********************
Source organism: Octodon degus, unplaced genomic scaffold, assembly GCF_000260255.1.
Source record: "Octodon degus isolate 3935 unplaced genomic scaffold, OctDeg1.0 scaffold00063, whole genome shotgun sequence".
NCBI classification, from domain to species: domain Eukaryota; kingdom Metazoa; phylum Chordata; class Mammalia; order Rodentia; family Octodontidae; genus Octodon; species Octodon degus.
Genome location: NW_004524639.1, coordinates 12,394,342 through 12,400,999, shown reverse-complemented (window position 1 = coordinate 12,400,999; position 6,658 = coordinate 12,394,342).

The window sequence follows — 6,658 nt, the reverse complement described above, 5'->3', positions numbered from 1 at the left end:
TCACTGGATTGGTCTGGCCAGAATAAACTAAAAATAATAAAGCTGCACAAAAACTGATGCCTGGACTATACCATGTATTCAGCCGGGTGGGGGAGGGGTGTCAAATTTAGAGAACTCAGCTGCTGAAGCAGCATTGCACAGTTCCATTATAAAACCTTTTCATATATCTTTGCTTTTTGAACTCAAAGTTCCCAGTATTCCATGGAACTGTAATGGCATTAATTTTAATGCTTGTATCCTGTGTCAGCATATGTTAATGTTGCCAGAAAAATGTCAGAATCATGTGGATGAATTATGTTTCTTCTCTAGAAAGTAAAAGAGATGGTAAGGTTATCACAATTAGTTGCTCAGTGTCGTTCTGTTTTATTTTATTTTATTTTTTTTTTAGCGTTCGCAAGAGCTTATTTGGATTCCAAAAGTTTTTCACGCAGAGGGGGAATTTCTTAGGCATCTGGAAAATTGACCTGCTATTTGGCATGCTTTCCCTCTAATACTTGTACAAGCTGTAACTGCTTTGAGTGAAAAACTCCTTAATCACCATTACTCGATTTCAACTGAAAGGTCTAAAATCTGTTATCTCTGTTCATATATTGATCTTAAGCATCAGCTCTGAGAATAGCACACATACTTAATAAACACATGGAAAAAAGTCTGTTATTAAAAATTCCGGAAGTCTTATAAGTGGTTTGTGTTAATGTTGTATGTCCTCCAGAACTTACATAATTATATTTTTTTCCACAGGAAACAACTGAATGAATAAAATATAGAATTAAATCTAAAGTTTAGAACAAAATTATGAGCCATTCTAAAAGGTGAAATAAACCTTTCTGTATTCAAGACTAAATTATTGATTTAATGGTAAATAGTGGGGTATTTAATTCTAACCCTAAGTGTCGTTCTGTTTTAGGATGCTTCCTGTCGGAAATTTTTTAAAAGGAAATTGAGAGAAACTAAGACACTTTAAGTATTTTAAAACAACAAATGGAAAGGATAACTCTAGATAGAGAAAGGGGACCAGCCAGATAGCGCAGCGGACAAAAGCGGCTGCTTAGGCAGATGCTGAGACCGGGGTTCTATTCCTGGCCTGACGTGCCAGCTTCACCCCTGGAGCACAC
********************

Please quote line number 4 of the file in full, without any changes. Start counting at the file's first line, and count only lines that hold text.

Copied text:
Genome location: NW_004524639.1, coordinates 12,394,342 through 12,400,999, shown reverse-complemented (window position 1 = coordinate 12,400,999; position 6,658 = coordinate 12,394,342).